Drawing out insights… with visual scribing
Belle Hogg has been visual scribing for government for quite some time now.
What’s visual scribing? It’s the practice of transforming abstract content in to simple, easy-to-understand drawings.
Libby Heasman from BizLab and Nick Ellis from the Public Sector Innovation Network sat down to pick Belle’s brains. We learnt how she got into visual scribing, her top tips, and how she scribed the launch of Innovation Month 2020. Check out our chat with Belle on YouTube.
Key innovation principles
- Simplicity is powerful - visual scribing turns complex concepts into simple images.
- Everyone can draw, especially people who swear they can’t.
You really should watch our chat with Belle for the whole chat (as well as some examples of Belle’s work), but we’ve pulled out her top tips and principles to get you started. (For extra credit, you could practice your visual scribing by visually scribing the visual scribe talk!)
Before the event
Don’t go in cold. Grab whatever information you can get about the event you’re going to scribe. If you’ve got an idea of the topic, let’s say it’s a talk on budgeting, do an image search for ‘budget icon’. See what is used to represent a budget.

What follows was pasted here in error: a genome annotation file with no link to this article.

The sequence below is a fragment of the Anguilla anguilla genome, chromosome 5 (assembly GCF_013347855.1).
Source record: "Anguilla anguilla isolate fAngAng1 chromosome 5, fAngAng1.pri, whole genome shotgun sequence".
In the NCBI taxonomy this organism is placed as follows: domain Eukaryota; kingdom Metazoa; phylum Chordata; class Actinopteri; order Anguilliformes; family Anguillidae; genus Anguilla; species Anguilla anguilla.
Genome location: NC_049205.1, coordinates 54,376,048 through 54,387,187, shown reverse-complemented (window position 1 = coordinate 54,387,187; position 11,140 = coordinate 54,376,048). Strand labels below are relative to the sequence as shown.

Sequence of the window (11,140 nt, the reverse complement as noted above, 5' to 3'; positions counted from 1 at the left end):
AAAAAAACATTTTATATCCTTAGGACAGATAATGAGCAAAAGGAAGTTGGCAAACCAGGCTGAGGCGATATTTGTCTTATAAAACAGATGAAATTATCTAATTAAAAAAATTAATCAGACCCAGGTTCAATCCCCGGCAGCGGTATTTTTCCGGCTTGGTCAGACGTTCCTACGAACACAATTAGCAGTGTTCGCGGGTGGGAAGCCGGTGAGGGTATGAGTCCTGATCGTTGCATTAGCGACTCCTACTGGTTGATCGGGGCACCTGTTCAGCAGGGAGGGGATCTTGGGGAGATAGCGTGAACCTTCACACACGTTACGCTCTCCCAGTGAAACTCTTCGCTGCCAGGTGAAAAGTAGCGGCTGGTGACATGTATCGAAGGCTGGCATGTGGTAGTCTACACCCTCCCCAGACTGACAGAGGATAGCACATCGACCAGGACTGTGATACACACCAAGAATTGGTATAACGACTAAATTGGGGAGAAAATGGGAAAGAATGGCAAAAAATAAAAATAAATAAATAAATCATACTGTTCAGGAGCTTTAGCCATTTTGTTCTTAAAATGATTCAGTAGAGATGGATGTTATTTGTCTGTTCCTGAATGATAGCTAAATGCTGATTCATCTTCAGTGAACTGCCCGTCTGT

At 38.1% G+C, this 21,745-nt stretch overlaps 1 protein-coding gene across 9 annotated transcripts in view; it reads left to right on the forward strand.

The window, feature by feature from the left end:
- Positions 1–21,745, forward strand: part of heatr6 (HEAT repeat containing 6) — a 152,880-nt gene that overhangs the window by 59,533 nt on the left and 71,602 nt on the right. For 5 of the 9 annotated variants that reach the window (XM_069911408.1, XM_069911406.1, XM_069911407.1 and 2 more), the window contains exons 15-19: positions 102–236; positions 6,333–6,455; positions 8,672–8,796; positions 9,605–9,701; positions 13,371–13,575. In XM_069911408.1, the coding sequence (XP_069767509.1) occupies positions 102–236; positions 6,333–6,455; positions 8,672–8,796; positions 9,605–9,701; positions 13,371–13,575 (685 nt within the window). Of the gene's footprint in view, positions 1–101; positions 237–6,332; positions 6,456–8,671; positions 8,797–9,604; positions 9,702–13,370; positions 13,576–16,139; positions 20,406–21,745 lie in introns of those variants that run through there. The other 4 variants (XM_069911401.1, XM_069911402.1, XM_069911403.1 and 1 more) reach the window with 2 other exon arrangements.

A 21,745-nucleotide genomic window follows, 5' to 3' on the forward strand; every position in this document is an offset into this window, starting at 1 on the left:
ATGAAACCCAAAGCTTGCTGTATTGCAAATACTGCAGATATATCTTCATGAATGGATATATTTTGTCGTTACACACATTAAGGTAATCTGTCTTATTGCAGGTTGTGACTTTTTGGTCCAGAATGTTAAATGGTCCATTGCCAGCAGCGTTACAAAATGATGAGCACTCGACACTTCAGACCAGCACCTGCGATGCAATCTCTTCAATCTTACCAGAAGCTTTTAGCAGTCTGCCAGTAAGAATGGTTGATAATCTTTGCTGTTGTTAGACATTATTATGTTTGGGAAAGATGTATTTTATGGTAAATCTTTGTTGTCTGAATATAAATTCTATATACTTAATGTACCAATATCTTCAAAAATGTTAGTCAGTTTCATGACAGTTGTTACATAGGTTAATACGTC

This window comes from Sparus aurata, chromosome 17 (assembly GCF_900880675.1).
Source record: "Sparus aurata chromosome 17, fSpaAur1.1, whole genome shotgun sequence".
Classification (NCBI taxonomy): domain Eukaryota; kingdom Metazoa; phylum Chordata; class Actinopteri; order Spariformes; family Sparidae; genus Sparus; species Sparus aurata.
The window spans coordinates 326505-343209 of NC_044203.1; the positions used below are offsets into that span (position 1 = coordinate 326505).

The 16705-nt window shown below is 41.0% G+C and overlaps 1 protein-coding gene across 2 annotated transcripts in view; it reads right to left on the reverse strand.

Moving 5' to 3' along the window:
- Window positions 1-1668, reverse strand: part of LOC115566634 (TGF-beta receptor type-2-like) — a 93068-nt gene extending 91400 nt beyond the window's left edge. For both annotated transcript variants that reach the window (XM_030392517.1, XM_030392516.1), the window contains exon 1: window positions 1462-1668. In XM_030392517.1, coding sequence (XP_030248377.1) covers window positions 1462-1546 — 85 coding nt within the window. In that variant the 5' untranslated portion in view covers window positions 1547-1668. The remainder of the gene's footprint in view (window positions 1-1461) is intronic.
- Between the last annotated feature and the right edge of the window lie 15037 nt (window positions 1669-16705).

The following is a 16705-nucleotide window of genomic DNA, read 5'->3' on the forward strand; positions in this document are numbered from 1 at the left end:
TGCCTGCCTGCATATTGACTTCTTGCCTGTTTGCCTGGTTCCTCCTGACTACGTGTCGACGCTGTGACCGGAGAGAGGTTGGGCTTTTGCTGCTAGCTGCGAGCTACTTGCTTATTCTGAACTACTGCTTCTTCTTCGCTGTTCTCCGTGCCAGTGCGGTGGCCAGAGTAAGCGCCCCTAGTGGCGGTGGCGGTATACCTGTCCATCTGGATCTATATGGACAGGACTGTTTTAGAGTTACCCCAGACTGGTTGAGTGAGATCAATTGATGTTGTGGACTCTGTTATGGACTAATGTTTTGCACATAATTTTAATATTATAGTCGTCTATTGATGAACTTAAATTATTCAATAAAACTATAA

- Research the speakers.
- Ask for speaking notes.
- Collect a bank of useful icons.
- Decide on your structure.
- Practice, practice, practice.
At the event
It’s go time. When you’re starting out visual scribing, try to do it at the back of the room, or on paper where people aren’t watching you directly. If you do find yourself on stage, think of it like a theatre performance. Belle has a history in theatre and dance, and says when she’s on stage she’s playing a character who’s here to get a job done.
- Leave unconscious bias at the door.
- Draw event name and speaker profiles before introductions begin.
- Theme information as you’re listening.
- Use line drawings – don’t aim for perfection.
- Use different lettering styles.
- Emphasise key words.
- Leave space to add bits later.
- Write words and draw later, if necessary.
After the event
Depending on the purpose of the visual scribing, you might want to touch up a few things before you share it. Belle suggests that this is where digital tools really stand out, letting you colour and highlight things after the fact.
- Colour and highlight.
- Stay true to the original meaning.
- Change anything that doesn’t make sense.
- Turn a mistake into a unicorn, if you can’t erase, (you’ll have to watch the video).
- Read our case study on an online workshop by the BizLab team
The Public Sector Innovation Network (PSIN) was an Australian government network helping public servants understand and apply innovation in their daily work. PSIN ceased on 8 January 2021. See more innovation resources, case studies and news from PSIN.